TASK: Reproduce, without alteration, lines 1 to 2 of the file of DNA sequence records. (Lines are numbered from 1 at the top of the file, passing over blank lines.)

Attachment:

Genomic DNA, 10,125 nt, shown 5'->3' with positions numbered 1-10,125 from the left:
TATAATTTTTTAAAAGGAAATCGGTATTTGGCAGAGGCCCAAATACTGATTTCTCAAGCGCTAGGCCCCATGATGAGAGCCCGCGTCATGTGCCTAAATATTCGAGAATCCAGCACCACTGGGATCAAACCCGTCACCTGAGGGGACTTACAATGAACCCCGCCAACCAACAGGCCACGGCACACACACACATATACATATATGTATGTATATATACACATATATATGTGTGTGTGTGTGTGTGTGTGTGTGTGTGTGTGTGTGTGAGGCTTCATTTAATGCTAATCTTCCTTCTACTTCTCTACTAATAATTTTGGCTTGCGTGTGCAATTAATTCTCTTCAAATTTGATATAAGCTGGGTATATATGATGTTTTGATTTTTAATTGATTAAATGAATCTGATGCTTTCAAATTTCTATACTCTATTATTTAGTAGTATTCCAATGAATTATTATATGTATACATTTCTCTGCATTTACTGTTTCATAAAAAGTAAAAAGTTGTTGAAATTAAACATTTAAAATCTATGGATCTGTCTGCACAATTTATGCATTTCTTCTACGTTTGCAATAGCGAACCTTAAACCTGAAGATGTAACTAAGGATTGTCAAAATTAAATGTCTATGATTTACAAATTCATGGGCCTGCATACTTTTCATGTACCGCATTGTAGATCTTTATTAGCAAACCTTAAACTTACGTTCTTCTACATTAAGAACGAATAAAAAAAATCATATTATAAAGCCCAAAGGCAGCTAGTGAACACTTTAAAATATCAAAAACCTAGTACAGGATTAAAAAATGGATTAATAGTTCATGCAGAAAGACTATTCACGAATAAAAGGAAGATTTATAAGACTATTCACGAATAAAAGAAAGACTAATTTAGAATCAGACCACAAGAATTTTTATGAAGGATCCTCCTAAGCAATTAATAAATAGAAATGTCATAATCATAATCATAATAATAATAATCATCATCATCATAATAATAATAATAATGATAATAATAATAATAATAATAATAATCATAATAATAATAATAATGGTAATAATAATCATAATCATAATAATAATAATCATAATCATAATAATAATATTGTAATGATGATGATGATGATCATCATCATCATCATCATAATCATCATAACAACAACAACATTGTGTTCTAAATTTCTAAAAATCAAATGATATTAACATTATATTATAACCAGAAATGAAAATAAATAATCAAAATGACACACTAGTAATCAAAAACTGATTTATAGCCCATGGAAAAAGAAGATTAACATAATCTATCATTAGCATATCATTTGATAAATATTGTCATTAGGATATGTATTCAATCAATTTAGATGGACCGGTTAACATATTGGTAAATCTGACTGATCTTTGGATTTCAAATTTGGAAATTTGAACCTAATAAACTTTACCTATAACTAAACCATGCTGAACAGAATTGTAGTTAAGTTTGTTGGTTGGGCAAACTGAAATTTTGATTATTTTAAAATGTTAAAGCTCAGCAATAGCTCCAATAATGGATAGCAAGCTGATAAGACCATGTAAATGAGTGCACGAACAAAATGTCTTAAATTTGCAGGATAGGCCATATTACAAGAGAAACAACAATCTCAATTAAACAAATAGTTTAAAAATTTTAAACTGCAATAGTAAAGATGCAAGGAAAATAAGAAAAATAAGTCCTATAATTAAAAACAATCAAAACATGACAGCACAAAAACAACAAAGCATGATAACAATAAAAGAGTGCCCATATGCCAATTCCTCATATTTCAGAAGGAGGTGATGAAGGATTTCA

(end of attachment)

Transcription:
Genomic DNA, 10,125 nt, shown 5'->3' with positions numbered 1-10,125 from the left:
TATAATTTTTTAAAAGGAAATCGGTATTTGGCAGAGGCCCAAATACTGATTTCTCAAGCGCTAGGCCCCATGATGAGAGCCCGCGTCATGTGCCTAAATATTCGAGAATCCAGCACCACTGGGATCAAACCCGTCACCTGAGGGGACTTACAATGAACCCCGCCAACCAACAGGCCACGGCACACACACACATATACATATATGTATGTATATATACACATATATATGTGTGTGTGTGTGTGTGTGTGTGTGTGTGTGTGTGTGTGAGGCTTCATTTAATGCTAATCTTCCTTCTACTTCTCTACTAATAATTTTGGCTTGCGTGTGCAATTAATTCTCTTCAAATTTGATATAAGCTGGGTATATATGATGTTTTGATTTTTAATTGATTAAATGAATCTGATGCTTTCAAATTTCTATACTCTATTATTTAGTAGTATTCCAATGAATTATTATATGTATACATTTCTCTGCATTTACTGTTTCATAAAAAGTAAAAAGTTGTTGAAATTAAACATTTAAAATCTATGGATCTGTCTGCACAATTTATGCATTTCTTCTACGTTTGCAATAGCGAACCTTAAACCTGAAGATGTAACTAAGGATTGTCAAAATTAAATGTCTATGATTTACAAATTCATGGGCCTGCATACTTTTCATGTACCGCATTGTAGATCTTTATTAGCAAACCTTAAACTTACGTTCTTCTACATTAAGAACGAATAAAAAAAATCATATTATAAAGCCCAAAGGCAGCTAGTGAACACTTTAAAATATCAAAAACCTAGTACAGGATTAAAAAATGGATTAATAGTTCATGCAGAAAGACTATTCACGAATAAAAGGAAGATTTATAAGACTATTCACGAATAAAAGAAAGACTAATTTAGAATCAGACCACAAGAATTTTTATGAAGGATCCTCCTAAGCAATTAATAAATAGAAATGTCATAATCATAATCATAATAATAATAATCATCATCATCATAATAATAATAATAATGATAATAATAATAATAATAATAATAATCATAATAATAATAATAATGGTAATAATAATCATAATCATAATAATAATAATCATAATCATAATAATAATATTGTAATGATGATGATGATGATCATCATCATCATCATCATAATCATCATAACAACAACAACATTGTGTTCTAAATTTCTAAAAATCAAATGATATTAACATTATATTATAACCAGAAATGAAAATAAATAATCAAAATGACACACTAGTAATCAAAAACTGATTTATAGCCCATGGAAAAAGAAGATTAACATAATCTATCATTAGCATATCATTTGATAAATATTGTCATTAGGATATGTATTCAATCAATTTAGATGGACCGGTTAACATATTGGTAAATCTGACTGATCTTTGGATTTCAAATTTGGAAATTTGAACCTAATAAACTTTACCTATAACTAAACCATGCTGAACAGAATTGTAGTTAAGTTTGTTGGTTGGGCAAACTGAAATTTTGATTATTTTAAAATGTTAAAGCTCAGCAATAGCTCCAATAATGGATAGCAAGCTGATAAGACCATGTAAATGAGTGCACGAACAAAATGTCTTAAATTTGCAGGATAGGCCATATTACAAGAGAAACAACAATCTCAATTAAACAAATAGTTTAAAAATTTTAAACTGCAATAGTAAAGATGCAAGGAAAATAAGAAAAATAAGTCCTATAATTAAAAACAATCAAAACATGACAGCACAAAAACAACAAAGCATGATAACAATAAAAGAGTGCCCATATGCCAATTCCTCATATTTCAGAAGGAGGTGATGAAGGATTTCA